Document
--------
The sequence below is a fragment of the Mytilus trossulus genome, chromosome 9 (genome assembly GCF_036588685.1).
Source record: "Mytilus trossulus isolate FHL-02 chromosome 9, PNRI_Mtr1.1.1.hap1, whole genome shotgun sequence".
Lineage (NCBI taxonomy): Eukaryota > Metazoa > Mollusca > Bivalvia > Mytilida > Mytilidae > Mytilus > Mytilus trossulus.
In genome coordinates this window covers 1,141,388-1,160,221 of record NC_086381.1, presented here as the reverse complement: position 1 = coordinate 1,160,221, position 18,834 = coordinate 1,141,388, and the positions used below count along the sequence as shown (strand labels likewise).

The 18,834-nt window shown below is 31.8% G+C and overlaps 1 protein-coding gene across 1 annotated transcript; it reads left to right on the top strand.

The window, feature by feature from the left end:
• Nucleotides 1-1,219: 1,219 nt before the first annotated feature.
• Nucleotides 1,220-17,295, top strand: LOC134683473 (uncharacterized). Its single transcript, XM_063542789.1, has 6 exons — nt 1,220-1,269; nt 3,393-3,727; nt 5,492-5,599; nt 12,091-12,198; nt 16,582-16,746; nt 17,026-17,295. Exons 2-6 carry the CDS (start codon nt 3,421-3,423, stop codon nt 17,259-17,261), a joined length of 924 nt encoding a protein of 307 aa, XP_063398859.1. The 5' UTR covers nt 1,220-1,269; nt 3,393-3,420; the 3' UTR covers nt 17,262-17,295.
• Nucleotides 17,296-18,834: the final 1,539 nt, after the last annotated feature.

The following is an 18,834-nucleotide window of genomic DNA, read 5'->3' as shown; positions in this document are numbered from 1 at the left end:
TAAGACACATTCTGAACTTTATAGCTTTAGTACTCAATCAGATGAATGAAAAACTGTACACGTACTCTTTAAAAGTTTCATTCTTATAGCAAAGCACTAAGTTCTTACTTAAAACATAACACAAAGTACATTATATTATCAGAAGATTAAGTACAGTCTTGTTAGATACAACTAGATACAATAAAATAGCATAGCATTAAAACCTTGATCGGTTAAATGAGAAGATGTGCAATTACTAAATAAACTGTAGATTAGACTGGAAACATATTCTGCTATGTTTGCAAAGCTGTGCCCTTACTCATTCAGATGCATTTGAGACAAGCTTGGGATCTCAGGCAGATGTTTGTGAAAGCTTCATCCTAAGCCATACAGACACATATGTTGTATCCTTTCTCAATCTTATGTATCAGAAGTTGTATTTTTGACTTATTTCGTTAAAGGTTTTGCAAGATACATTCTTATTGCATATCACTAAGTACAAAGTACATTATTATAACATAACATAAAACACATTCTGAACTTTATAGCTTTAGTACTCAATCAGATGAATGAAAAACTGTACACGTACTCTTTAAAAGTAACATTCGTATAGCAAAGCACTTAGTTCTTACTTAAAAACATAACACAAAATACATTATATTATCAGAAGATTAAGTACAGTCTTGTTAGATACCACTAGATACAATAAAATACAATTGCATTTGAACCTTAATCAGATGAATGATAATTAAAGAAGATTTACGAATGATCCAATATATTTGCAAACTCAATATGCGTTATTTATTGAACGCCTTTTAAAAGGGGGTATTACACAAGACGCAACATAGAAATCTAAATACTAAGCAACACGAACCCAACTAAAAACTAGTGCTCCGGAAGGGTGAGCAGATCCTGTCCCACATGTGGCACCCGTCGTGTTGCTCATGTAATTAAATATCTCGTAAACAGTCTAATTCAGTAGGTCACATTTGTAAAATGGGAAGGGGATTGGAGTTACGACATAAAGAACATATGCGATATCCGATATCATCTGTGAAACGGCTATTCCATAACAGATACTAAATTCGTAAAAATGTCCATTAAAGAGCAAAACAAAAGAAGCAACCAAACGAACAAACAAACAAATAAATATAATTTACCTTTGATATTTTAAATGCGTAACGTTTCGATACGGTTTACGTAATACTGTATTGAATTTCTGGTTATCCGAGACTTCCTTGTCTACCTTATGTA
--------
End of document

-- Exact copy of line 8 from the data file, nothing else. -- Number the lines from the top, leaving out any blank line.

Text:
• Nucleotides 1,220-17,295, top strand: LOC134683473 (uncharacterized). Its single transcript, XM_063542789.1, has 6 exons — nt 1,220-1,269; nt 3,393-3,727; nt 5,492-5,599; nt 12,091-12,198; nt 16,582-16,746; nt 17,026-17,295. Exons 2-6 carry the CDS (start codon nt 3,421-3,423, stop codon nt 17,259-17,261), a joined length of 924 nt encoding a protein of 307 aa, XP_063398859.1. The 5' UTR covers nt 1,220-1,269; nt 3,393-3,420; the 3' UTR covers nt 17,262-17,295.